First line: substrate distribution (**S**). Second line: inorganic carbon distribution (**C**). Third line: oxygen distribution (**O**). The purple dotted line represents the biofilm outer contour defined as the largest value for the biofilm gradient.

### 3.4 Impact of harvesting on productivity

#### 3.4.1 Numerical strategy.

Two-dimensional numerical simulations are expensive in terms of CPU resources (typically, the simulations presented in the previous section take 2 to 3 weeks on a *Xeon SP Gold 6148 @ 2.40GHz*). Therefore, it is out of reach to assess the impact of harvesting strategies directly on the two-dimensional model. For an initial condition uniform in space, the model can be approximated by a 1D model, which computations are a range of order faster. In a first step we validate this one-dimensional approximation and show that for spatial uniform initial condition the results are in good agreement with the two-dimensional simulations.

Then we use the 1D model to run an extensive numerical analysis to assess the effect of harvesting height and harvesting period.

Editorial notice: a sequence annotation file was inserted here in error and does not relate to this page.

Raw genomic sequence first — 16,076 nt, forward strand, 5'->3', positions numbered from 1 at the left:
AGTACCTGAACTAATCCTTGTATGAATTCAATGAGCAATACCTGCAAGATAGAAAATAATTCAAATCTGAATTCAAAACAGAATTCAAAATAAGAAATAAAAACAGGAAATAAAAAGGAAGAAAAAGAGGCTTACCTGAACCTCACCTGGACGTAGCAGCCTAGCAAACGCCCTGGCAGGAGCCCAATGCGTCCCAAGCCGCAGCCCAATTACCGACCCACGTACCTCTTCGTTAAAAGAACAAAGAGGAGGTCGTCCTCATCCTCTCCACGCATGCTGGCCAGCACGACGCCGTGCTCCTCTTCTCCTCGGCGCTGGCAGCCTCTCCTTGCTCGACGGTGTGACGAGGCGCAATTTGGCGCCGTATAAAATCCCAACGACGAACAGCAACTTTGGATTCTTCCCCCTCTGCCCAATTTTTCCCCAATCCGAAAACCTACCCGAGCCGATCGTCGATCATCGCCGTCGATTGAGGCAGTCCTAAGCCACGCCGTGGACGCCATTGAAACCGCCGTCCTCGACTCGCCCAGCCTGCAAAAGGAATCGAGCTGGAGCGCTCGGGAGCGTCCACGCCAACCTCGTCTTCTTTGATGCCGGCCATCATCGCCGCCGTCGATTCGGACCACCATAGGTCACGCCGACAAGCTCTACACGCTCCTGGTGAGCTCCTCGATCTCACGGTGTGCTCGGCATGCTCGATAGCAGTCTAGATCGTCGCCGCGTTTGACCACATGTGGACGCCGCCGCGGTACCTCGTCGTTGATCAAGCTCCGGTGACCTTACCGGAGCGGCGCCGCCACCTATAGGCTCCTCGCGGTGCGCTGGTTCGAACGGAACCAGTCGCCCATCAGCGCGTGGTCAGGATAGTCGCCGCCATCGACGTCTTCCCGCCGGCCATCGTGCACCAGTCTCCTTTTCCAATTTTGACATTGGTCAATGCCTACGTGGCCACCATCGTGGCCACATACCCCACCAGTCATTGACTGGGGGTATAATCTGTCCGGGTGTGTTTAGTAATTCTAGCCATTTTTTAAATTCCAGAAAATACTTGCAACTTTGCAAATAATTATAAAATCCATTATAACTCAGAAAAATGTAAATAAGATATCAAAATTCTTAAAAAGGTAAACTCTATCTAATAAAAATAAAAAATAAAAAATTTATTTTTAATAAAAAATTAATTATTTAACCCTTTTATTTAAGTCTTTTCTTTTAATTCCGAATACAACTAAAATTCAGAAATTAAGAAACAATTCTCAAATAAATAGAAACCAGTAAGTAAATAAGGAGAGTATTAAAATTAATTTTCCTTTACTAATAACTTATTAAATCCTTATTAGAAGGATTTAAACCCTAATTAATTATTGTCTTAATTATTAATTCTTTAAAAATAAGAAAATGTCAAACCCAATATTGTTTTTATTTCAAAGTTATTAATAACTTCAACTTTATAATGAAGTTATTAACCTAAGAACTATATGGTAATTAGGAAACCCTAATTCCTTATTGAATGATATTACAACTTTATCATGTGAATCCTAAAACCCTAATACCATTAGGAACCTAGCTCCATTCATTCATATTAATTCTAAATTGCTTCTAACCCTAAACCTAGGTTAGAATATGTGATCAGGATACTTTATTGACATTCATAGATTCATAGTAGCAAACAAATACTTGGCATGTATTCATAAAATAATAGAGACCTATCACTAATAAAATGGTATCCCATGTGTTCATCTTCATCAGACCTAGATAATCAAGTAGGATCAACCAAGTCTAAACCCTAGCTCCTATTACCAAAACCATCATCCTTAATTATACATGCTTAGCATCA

Once the main parameters affecting productivity have been identified, two-dimensional simulations are run with the third objective to test different scrapping patterns and determine their effect on productivity.

#### 3.4.2 Validation of 1D estimates for uniform initial conditions.

To validate the 1D productivity estimates for uniform harvest, we compare a set of 1D and 2D simulations. Since 2D numerical simulations are highly computational demanding, the comparison has been made for the four representative situations listed in Table 1. Moreover, the tolerance used to estimate if the stationary regime is reached is ten times larger for 2D simulations than for 1D simulations. The results are summarized in Table 1. Accordingly, the relative productivity difference between 1D and 2D simulations remains under 1% except for one case. Indeed, for the simulation corresponding to harvest every 4 days at 350 *μm* the relative difference is about 3.26%. In this case, the stationary regime is not perfectly reached in the 2D simulation; indeed, the tolerance value we choose induces 13 harvest periods for the 2D simulation instead of 16 harvest periods for the 1D simulation, which explains this discrepancy.

### 3.5 Impact of height and harvest period on productivity